A Utah Domestic Asset Protection Trust allows a person to create a trust, be a beneficiary of the trust, and still receive asset protection from creditors. Typically a revocable trust does not provide any asset protection to the creator of the trust. An Irrevocable trust provides asset protection to the creator of the trust but it also requires the creator of the trust to lose control of the assets, he or she cannot revoke it, and to not be a beneficiary of the trust. A Utah Asset Protection Trust remedies both of these problems.
Trustee Utah Resident.
At all times, at least one trustee will remain a Utah resident or Utah Trust company.
Restriction on Transfer of Settlors Beneficial Interest.
Neither the interest of the settlor, as beneficiary, nor the income or principal of the trust may be voluntarily or involuntarily transferred by the settlor, as beneficiary. This provision is a restriction on the transfer of the settlor’s beneficial interest in the trust that is enforceable under applicable non-bankruptcy law within the meaning of Section 541(c)(2) of the Bankruptcy Code.
Prohibition of Settlor to Revoke Amend or Terminate Trust or Trust Provisions
The settlor may not revoke, amend, or terminate all or any part of this trust, or withdraw property from the trust, without the consent of a person who has a substantial beneficial interest in the trust, which interest would be adversely affected by the exercise of the power held by the settlor.
Prohibition of Mandatory Distributions to Settlor
The trust instrument may not provide for any mandatory distributions of either income or principal to the settlor, as beneficiary, except as follows:
The settlor of a Utah Domestic Asset Protection Trust has the right to receive the following types of distributions:
- income, principal, or both in the discretion of a person, including a trustee, other than the settlor;
- principal, subject to an ascertainable standard set forth in the trust;
- income or principal from a charitable remainder annuity trust or charitable remainder unitrust, as defined in 26 U.S.C. 664;
- a percentage of the value of the trust each year as determined under the trust instrument, but not exceeding the amount that may be defined as income under 26 U.S.C. 643(b);
- the transferor’s potential or actual use of real property held under a qualified personal residence trust, or potential or actual possession of a qualified annuity interest, within the meaning of 26 U.S.C. 2702 and the accompanying regulations; and
- income or principal from a grantor retained annuity trust or grantor retained unitrust that is allowed under 26 U.S.C. 2702; or
- the trust instrument authorizes the settlor to use real or personal property owned by the trust.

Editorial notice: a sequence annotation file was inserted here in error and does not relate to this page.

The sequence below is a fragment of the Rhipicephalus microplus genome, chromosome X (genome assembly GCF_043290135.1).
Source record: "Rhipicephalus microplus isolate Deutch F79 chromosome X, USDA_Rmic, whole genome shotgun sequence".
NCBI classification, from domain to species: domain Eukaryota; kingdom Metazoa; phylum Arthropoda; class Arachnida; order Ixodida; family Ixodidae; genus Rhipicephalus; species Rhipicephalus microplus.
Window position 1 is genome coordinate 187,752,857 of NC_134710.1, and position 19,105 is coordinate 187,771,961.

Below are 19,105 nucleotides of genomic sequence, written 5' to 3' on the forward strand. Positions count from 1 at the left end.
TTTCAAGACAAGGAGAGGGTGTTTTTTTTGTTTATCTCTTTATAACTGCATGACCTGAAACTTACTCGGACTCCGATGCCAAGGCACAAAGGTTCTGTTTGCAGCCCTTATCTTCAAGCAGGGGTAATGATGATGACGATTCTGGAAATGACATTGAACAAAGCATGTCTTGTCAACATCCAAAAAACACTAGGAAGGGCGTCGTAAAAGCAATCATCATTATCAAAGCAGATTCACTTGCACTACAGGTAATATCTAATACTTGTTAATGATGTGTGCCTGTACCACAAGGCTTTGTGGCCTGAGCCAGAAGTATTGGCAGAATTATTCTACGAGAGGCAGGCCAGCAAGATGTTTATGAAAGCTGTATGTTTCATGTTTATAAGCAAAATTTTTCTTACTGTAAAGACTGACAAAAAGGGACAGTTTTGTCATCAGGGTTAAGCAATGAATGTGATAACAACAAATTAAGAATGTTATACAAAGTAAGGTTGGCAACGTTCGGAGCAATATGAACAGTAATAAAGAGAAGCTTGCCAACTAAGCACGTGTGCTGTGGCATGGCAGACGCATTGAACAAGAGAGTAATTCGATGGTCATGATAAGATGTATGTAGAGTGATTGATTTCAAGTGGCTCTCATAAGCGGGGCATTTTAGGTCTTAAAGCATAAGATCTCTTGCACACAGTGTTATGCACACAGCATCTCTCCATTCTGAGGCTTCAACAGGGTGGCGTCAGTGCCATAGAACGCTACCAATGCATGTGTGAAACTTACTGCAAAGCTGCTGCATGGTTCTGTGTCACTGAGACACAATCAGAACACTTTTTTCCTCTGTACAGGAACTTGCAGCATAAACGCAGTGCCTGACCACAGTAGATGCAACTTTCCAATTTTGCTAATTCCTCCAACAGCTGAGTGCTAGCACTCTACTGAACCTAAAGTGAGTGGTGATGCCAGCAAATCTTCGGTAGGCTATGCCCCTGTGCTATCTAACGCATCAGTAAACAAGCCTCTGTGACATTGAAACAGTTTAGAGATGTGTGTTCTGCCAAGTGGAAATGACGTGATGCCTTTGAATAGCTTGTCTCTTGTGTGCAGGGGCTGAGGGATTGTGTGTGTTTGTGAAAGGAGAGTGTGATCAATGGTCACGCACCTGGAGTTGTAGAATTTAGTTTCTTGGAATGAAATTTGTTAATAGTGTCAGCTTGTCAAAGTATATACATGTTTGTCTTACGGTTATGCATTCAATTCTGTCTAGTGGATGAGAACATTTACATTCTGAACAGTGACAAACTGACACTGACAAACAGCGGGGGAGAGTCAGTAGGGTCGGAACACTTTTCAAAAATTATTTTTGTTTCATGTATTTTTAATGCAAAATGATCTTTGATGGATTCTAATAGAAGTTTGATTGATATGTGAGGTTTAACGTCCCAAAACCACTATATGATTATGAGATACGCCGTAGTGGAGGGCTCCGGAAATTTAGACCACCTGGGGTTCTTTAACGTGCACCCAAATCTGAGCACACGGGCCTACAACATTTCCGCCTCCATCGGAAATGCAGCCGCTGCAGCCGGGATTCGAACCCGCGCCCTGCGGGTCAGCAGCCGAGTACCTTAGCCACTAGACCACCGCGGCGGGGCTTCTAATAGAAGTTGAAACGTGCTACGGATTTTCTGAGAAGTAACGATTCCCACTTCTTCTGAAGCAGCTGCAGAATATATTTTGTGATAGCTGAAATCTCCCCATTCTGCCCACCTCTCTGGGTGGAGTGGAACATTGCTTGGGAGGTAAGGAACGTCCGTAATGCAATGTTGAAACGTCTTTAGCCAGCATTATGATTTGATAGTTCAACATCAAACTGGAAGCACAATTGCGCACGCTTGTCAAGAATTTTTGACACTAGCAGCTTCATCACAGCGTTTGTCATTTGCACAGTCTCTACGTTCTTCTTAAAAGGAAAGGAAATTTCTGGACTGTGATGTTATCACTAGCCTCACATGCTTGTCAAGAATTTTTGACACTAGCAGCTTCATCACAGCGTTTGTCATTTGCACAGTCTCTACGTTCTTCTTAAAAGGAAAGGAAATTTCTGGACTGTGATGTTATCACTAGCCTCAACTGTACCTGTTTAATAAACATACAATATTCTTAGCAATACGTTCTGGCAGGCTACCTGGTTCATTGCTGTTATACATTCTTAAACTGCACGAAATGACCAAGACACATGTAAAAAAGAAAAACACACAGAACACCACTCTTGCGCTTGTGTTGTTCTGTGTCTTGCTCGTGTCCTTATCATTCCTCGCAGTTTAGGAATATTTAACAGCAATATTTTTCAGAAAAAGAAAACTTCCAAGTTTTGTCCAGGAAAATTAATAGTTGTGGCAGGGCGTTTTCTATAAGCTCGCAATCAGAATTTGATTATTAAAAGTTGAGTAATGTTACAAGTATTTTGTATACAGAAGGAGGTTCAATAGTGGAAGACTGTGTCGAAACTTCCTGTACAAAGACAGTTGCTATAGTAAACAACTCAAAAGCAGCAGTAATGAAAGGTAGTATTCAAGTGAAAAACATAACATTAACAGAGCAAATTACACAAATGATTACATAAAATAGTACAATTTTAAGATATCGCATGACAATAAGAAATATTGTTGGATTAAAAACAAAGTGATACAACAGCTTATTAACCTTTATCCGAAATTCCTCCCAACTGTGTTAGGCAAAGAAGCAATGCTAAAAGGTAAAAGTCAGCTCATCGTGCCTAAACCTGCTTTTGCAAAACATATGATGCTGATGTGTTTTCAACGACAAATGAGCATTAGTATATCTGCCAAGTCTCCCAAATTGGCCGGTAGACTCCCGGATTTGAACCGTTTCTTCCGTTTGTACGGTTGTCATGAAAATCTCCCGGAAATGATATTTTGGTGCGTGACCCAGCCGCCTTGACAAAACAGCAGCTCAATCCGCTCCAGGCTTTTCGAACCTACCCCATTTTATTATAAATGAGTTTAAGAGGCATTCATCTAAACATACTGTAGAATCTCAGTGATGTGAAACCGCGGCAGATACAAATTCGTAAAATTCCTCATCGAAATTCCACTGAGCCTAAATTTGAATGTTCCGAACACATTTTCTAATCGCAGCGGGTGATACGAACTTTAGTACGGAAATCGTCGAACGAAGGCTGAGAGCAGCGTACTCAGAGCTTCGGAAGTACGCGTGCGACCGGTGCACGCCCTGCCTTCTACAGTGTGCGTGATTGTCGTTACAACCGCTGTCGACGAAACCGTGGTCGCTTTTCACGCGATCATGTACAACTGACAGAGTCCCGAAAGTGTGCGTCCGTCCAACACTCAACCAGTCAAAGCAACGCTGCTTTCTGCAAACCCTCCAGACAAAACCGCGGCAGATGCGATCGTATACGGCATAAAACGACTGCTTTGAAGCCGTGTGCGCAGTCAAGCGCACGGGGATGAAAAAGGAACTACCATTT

The settlor may not benefit from, direct a distribution of, or use trust property except as stated in the trust instrument. An agreement or understanding, express or implied, between the settlor and the trustee that attempts to grant or permit the retention of greater rights or authority than is stated in the trust instrument is void.
Notification of Distribution to Settlor as Beneficiary
At least 30 days before making any distribution to the settlor, as beneficiary, the trustee must notify in writing every person who has a child support judgment or order against the settlor. The notice must state the date the distribution will be made and the amount of the distribution.
Transferring Assets into the Utah Domestic Asset Protection Trust
At the time that the settlor transfers any assets to the Utah Domestic Asset Protection Trust, the settlor may not be in default of making a payment due under any child support judgment or order.
A transfer of assets to the trust may not render the settlor insolvent.
At the time the settlor transfers any assets to the trust, the settlor may not intend to hinder, delay, or defraud a known creditor by transferring the assets to the trust. A settlor’s expressed intention to protect trust assets from the settlor’s potential future creditors is not evidence of an intent to hinder, delay, or defraud a known creditor.
At the time that the settlor transfers any assets to the trust, the settlor may not be contemplating filing for relief under the provisions of the Bankruptcy Code.
Assets transferred to the trust may not be derived from unlawful activities.
Transferring Assets Into the Trust – Sworn Affidavit
At the time the settlor transfers any assets to the trust, the settlor shall sign a sworn affidavit stating that:
- the settlor has full right, title, and authority to transfer the assets to the trust;
- the transfer of the assets to the trust will not render the settlor insolvent;
- the settlor does not intend to hinder, delay, or defraud a known creditor by transferring the assets to the trust;
- there are no pending or threatened court actions against the settlor, except for those court actions identified by the settlor on an attachment to the affidavit;
- the settlor is not involved in any administrative proceedings, except those administrative proceedings identified on an attachment to the affidavit;
- at the time of the transfer of the assets to the trust, the settlor is not in default of a child support obligation;
- the settlor does not contemplate filing for relief under the provisions of the Bankruptcy Code; and
- the assets being transferred to the trust were not derived from unlawful activities.
Trustee of Utah Domestic Asset Protection Trust
The Settlor may serve as a co-trustee or advisor to the trustee, but may not participate in the determination as to whether a discretionary distribution will be made.
If you are interested in protecting your assets from future creditors, you are willing to relinquish some control over the assets to a trustee or co-trustee, and still want to be a beneficiary of the trust or use the trust assets, then give us a call at Vault Estate Planning.